It’s a predictable occurence: February, May, June, and July are slow months so we spend our time talking about a boatload of potential recruits and we make predictions about the upcoming season.
How about instead of blind predictions for next year’s wins and losses, we do a little detective work to identify patterns and trends that can point us toward a wide and general path that Hurricane Notre Dame will most likely take?
Let’s do that in parts.
Notre Dame slowly but surely gets better.
That Notre Dame gets better: this is so very general and, frankly, not a very bold prediction, that it seems like a foregone conclusion.
But don’t take it for granted. Remember Willingham — 10-3 in ’02, then 5-7 in ’03.
The funny thing is: Willingham was the exception. Getting better in year two is the rule at Notre Dame. Even in the case of Faust — 5-6 in ’81 and 6-4-1 in ’82 — Davies — 7-6 in ’97 and 9-3 in ’98 — and Weis — 9-3 in ’05 and 10-3 in ’06 — there was improvement in year two. Looking back, I was surprised by that pattern. Surely, I thought, Faust and Davies got worse. But no, in the case of both Davies (5-7) and Weis (3-9), it was year three when it all started to fall apart. For Faust, there was very slow improvement from years one to two to three — 5-6, 6-4-1, and 7-5 — than continued mediocrity in year four — 7-5 — and the collapse in year five — 5-6.
So year three is the litmus test. Not only for the reason that everyone points to — Rockne, Leahy, Parseghian, Devine, and Holz all winning titles by their third year — but also because the chinks in the armor seem to show up in year three for those coaches who will not have sucess.
But I digress. It is year two that we are about to enjoy. And history tells us that year two for a new coach at Notre Dame will be a fun one for the fans.
What about year two and Coach Kelly in particular? Can we see any trend in the way his teams perform?
GVS – the record went from 9-3 to 8-3. OK, not encouraging; but it is hard to read much into that. First of all, it was a long time ago. Second, Coach Kelly was green behind the ears: it was his second year as a Head Coach ever, anywhere, period. Finally, it was Division II: the minor leagues. Year three turned out to be even worse: he went 6-3-2. Bottom line: it took Coach Kelly almost seven years his first go-around to achieve excellence (9-2 with a conference championship in ’97).
GVS Part II – Interesting development in year 9 at GVS (yes, Coach Kelly coached a long time there): after a very solid 9-3 season with a conference championship the Lakers moved over into another conference (The Great Lakes Intercollegiate Athletic Conference). They proceeded to have their worse year (5-5) under Coach Kelly. But they rebounded very quickly, going 7-4 the following year and then 13-1 with a second place in the National Championships the year after that. Year four and five they won it all.
Central Michigan – CMU had only won 17 games in five years: that’s an average of 3.4 wins per season. Coach Kelly had his only losing season (in 21 years as a Head Coach) his first year there; but he still helped them win four games. His second year, they won six.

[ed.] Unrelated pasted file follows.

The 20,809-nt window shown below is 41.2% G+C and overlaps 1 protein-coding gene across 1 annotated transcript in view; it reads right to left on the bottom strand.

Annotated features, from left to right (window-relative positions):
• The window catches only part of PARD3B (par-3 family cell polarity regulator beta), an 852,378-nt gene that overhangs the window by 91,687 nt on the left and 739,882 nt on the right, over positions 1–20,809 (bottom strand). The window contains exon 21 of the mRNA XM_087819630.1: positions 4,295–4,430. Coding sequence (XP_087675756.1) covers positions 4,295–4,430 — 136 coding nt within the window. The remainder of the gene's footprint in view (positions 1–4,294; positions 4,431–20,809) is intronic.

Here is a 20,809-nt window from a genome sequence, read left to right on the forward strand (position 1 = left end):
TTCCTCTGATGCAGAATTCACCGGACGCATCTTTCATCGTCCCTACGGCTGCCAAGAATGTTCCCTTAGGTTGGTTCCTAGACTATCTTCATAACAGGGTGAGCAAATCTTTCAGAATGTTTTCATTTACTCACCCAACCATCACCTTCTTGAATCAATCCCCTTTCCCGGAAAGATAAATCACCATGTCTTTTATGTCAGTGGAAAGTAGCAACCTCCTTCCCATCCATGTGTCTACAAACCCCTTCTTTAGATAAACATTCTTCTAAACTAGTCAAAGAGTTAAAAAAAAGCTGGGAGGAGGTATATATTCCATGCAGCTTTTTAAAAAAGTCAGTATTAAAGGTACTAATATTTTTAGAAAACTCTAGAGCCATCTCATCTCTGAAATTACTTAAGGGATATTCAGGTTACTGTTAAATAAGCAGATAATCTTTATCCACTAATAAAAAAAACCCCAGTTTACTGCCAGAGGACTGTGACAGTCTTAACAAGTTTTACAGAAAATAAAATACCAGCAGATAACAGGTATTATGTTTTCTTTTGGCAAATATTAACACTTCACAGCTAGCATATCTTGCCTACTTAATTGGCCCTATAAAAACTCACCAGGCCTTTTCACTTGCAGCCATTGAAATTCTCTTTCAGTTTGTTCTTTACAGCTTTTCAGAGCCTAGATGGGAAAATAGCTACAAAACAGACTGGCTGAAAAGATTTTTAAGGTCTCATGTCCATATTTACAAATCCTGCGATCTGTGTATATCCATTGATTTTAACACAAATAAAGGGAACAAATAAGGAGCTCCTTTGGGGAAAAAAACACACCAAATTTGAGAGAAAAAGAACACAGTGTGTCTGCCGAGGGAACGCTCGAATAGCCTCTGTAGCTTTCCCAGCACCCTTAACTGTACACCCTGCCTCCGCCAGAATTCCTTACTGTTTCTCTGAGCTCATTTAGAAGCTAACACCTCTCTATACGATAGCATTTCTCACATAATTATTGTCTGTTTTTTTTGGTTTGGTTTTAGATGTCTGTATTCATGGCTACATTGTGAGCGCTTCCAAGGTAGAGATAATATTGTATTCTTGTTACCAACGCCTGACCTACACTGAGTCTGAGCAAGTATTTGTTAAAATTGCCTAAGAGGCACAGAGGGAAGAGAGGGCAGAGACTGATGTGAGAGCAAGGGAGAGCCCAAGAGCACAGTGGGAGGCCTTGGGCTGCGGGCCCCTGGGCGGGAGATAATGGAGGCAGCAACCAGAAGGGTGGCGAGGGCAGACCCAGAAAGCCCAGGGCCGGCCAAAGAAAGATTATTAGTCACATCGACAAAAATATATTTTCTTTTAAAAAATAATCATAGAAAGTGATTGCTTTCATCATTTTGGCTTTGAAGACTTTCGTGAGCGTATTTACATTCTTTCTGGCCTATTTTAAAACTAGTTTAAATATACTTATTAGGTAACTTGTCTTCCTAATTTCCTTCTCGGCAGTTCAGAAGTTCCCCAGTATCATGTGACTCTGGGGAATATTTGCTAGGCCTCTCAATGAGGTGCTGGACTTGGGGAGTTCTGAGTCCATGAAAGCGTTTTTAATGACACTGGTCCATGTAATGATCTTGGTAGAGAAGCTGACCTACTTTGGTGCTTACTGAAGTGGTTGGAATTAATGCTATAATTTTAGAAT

Cincinnati – Coach Kelly won Coach of the year all three years he coached in the Big East. Interesting fact: Cincinnati went 8-5 the year before Coach Kelly arrived. 8-5: sound familiar? His first season was an improbable 10-3. Surely many experts were impressed but figured the chances were he would be unable to beat or even maintain that level of success at Cinci. So what does he do? In year two, he follows it up with an 11-3 season and a BCS bowl invitation.
Which of those circumstances most resembles Notre Dame in 2011? First off, GVS is so utterly distinct as a Division II school and Coach Kelly’s very first Head Coaching job. Also, it appears that he has developed the ability to adapt at a faster rate from his first years at GVS to his first years in the new conference at GVS to his first years at CMU to his first years at Cincinnati. Detractors might argue that coaching at Notre Dame is like starting all over again; but, if so, with Coach Kelly’s accelerated learning curve, it is also likely that he already went through those growing pains in year one. Considering Coach Kelly took over a Cincinnati team with an identical 8-5 record, and that it was only four year ago, 2007 may be the most relevant even though it was his first year. The Bearcats went 10-3, 4-3 in the Big East, that year.
Think back to right after the Tulsa game. All the gnashing of teeth and recrimination and “I told you so’s.” Heck, I was using both hands to keep my head from exploding as both Notre Dame homers and haters had at it (nice illiteration, huh?). A careful student of Notre Dame football and Coach Kelly would have sat back and said, “those first nine games were tough on us, sure, but there is no way this team and this coach finish under 0.500. In fact, chances are we finish very strong.” And look what happened.
Yes, hindsight is 20/20. That’s why we should use it more often. Identifying and projecting forward using the patterns and trends of the past is pretty good too. So if you are shading in the projected path of this mighty force we call Hurricane Notre Dame, taking into account that it is being directed by Coach Kelly, you have to say that nine wins is a minimum next year, ten wins is right in the wheelhouse, and up to eleven wins is a realistic expectation. Should be fun.